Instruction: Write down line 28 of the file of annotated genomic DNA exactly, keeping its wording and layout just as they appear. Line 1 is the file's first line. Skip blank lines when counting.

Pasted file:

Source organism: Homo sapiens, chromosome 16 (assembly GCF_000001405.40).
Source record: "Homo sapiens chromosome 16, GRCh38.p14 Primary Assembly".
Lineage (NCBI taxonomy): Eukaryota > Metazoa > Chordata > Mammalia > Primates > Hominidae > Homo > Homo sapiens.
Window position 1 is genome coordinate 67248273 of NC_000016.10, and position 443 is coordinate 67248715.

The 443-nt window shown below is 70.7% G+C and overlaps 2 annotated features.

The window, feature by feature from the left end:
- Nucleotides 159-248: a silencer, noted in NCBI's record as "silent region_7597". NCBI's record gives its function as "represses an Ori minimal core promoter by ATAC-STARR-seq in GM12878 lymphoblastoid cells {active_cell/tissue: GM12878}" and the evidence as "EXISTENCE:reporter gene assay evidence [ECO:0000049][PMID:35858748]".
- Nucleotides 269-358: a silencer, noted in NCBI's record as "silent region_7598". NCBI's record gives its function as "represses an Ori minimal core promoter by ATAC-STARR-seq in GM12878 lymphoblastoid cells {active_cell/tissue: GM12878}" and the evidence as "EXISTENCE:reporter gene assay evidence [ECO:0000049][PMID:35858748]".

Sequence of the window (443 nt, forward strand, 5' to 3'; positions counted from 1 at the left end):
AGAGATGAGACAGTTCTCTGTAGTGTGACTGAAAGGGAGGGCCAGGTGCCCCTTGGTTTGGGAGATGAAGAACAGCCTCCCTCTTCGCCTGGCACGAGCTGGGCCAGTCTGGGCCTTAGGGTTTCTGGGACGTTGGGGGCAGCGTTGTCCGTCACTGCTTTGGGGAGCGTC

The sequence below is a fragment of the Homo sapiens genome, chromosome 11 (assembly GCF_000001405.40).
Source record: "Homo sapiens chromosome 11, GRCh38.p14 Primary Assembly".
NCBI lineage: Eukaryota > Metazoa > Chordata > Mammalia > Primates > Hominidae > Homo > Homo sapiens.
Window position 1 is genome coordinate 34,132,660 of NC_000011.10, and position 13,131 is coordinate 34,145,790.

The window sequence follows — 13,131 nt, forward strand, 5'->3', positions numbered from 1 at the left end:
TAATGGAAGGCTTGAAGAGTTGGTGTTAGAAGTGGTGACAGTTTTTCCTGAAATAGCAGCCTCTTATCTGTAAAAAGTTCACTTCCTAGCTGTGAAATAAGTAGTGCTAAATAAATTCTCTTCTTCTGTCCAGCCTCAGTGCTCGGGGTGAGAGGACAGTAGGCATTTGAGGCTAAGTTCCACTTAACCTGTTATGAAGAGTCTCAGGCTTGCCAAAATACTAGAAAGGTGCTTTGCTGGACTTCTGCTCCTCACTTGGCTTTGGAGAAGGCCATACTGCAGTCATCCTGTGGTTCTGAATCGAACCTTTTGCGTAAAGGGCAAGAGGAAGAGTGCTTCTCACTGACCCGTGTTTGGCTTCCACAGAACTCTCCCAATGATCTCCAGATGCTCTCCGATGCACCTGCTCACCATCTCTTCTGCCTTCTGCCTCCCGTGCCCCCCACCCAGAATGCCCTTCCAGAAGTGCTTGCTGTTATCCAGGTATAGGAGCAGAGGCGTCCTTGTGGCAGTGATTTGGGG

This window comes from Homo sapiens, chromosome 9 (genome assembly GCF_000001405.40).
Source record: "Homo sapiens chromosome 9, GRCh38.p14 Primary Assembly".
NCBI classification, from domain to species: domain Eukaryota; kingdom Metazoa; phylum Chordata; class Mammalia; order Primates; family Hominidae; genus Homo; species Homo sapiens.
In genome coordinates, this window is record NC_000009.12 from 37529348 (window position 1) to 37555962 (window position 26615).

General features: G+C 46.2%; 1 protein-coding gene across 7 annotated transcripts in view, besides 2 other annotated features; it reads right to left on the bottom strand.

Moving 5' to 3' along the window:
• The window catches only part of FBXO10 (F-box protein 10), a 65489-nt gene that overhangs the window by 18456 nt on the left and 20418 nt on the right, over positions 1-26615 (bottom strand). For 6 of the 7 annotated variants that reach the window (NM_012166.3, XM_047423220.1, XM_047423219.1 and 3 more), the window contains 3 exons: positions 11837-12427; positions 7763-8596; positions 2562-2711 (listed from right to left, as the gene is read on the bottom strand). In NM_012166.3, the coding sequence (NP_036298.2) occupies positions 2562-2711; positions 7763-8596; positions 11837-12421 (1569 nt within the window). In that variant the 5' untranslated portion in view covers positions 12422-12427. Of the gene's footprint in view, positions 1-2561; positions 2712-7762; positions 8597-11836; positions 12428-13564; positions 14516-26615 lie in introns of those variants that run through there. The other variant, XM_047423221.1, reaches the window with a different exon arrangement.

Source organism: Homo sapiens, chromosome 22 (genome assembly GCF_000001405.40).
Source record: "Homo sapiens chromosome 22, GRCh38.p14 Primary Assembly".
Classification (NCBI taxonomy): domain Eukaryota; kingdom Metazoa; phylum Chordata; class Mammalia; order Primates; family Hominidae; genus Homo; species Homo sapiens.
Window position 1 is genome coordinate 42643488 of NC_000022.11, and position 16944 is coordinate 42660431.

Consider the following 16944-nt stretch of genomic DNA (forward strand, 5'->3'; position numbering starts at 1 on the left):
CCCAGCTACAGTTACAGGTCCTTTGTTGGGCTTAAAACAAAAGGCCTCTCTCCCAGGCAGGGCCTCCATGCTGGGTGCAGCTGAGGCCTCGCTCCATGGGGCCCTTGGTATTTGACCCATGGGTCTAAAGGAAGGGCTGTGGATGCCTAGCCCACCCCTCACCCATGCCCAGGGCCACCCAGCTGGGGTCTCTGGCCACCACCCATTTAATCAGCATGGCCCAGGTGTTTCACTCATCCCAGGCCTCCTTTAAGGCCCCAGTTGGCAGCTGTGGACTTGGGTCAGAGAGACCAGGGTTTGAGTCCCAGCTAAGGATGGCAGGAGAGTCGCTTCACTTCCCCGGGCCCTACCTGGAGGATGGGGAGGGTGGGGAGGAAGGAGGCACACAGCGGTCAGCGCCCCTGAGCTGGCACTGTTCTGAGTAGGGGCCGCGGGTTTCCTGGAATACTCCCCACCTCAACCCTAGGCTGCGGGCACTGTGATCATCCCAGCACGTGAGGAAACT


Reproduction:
Consider the following 16944-nt stretch of genomic DNA (forward strand, 5'->3'; position numbering starts at 1 on the left):